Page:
We all have demons that at some point in our lives we must face.
"There's no couch!" I say, jokingly, to Dr. Allery, a rotund woman in her late fifties.
"No. No couch," she smiles. "I don't want my patients falling asleep on me."
She motions me to a leather swivel chair. It feels soft and smells new and I see the reason for the absence of a couch. The cold air and the comfortable chair make me want to fall asleep.
She pulls a thin dossier from her side drawer and opens it. She adjusts her reading glasses so that they sit atop her nose. "Hmmm." She smiles. "This is very interesting," she says as she taps her well-manicured fingernail on the paper in front of her. I had sent her a long e-mail, three pages of single spaced text with small font, explaining the circumstances around which I would like to see her for a consultation.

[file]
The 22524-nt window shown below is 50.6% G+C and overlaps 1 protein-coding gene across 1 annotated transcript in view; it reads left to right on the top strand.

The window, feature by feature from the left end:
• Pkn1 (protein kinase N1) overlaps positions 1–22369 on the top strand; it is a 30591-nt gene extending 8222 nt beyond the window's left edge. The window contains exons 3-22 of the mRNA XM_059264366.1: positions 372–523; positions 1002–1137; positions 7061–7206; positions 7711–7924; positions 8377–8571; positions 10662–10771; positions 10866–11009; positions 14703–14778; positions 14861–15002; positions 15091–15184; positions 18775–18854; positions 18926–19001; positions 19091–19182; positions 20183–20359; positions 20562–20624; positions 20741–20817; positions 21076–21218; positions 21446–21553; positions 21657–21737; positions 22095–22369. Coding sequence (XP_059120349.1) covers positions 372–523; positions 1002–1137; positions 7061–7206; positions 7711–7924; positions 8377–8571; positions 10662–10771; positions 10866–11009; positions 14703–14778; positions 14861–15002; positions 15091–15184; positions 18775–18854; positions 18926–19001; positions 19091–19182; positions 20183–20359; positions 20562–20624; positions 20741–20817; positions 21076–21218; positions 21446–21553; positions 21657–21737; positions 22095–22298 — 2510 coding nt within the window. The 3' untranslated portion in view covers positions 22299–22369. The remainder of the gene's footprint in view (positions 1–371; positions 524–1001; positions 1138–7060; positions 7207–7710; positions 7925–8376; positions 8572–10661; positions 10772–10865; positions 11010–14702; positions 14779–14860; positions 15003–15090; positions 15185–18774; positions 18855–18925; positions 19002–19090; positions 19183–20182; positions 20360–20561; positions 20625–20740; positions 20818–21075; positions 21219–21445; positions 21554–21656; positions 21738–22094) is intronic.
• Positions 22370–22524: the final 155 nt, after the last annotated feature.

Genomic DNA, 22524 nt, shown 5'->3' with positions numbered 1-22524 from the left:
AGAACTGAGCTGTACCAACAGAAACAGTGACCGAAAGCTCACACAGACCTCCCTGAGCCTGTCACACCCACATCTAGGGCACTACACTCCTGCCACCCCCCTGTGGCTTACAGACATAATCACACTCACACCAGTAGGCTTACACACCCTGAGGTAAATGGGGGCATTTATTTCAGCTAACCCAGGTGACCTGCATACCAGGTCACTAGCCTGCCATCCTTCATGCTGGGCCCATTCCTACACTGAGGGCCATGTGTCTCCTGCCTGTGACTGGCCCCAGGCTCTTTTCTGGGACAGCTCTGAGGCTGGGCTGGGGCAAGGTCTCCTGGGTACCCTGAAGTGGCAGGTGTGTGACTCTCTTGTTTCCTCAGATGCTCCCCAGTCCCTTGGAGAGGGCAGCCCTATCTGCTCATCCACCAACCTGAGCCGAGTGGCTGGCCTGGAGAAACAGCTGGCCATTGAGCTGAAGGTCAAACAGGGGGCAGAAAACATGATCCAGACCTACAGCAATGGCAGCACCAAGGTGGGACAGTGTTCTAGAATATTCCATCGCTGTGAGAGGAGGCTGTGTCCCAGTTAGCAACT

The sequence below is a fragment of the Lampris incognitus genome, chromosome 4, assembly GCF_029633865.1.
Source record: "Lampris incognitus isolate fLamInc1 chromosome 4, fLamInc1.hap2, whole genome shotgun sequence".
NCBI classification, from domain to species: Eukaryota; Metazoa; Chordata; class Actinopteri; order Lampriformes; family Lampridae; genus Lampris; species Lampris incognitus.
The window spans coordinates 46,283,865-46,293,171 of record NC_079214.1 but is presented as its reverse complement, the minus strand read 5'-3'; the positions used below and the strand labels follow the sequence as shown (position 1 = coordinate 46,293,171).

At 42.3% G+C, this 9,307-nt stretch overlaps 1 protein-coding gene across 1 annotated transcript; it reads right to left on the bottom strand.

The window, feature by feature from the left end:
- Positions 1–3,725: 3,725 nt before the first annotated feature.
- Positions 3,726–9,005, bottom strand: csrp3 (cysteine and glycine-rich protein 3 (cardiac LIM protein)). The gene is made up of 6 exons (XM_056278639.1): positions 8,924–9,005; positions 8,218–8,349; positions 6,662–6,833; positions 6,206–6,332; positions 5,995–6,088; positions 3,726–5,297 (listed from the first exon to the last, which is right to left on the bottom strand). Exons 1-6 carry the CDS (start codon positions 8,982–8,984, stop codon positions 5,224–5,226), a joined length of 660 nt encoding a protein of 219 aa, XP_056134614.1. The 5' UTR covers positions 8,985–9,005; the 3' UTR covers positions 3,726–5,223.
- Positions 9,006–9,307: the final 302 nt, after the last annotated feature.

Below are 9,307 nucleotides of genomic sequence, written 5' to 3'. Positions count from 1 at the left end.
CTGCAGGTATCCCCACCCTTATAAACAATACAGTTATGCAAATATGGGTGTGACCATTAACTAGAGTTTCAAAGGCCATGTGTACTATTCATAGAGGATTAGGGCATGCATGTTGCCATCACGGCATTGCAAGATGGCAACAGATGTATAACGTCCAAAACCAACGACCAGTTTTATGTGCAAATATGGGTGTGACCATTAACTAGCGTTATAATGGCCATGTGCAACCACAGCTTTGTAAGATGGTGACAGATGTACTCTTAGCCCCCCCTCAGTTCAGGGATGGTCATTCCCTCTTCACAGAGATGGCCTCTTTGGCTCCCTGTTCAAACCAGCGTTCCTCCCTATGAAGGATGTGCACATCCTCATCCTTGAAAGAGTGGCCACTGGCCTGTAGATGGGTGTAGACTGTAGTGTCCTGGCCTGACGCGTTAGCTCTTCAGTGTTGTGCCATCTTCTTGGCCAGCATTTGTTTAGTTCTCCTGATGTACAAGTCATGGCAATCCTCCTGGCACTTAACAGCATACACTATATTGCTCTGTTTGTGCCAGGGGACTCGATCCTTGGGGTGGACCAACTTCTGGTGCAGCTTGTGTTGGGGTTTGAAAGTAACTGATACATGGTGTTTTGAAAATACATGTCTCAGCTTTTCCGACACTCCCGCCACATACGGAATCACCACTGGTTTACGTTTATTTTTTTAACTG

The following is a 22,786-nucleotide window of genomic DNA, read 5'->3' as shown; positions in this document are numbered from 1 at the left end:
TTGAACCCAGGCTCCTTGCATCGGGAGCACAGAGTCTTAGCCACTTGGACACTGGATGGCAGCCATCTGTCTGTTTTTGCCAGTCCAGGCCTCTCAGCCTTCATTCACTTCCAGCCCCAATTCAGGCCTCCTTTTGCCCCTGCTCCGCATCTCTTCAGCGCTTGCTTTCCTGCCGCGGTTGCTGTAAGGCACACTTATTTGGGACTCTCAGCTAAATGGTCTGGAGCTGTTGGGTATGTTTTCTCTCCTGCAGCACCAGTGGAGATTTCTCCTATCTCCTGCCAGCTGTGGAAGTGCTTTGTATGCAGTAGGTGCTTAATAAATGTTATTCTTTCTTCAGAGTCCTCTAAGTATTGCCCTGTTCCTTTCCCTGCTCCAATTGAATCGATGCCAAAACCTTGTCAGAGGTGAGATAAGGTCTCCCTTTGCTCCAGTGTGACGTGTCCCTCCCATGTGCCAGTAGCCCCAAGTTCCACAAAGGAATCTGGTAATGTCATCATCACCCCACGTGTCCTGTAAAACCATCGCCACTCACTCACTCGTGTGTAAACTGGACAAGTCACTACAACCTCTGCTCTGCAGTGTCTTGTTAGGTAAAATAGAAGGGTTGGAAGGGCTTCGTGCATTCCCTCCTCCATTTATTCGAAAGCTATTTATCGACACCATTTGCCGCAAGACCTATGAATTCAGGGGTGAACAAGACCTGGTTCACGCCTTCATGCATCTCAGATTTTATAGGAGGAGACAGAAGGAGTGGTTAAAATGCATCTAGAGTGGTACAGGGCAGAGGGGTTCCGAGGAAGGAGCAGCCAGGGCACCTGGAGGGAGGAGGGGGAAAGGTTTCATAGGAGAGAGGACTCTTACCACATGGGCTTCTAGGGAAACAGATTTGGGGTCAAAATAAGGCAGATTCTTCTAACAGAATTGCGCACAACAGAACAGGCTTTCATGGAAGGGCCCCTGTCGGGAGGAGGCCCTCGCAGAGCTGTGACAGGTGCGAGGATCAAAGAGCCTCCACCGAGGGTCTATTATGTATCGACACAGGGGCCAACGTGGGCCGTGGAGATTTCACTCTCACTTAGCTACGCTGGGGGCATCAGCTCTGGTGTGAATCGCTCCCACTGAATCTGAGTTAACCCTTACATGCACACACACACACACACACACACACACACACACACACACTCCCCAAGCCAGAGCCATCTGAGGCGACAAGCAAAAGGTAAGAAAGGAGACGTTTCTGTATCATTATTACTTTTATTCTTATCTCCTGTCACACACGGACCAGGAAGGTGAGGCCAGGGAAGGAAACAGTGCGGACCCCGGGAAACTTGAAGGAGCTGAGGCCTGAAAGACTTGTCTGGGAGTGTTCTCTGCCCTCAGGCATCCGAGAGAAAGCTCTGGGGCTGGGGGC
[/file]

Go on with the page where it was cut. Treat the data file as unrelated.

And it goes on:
"Tell me about your father," she says after a while, taking off her glasses and putting them on top of the dossier and leaned back on her high-backed leather chair.
I squint my eyes, not understanding why she would want to know about my father when I needed to understand why I had buried Richard's memories and get upset over them after thirty-some years.
"I don't have a problem with my father." I am telling her the truth in the context of my present problem.
Dr. Allery nods and smiles, but says, "What was he like and what was your relationship with him like?"
Sunday September 17th, 2017
1 day ago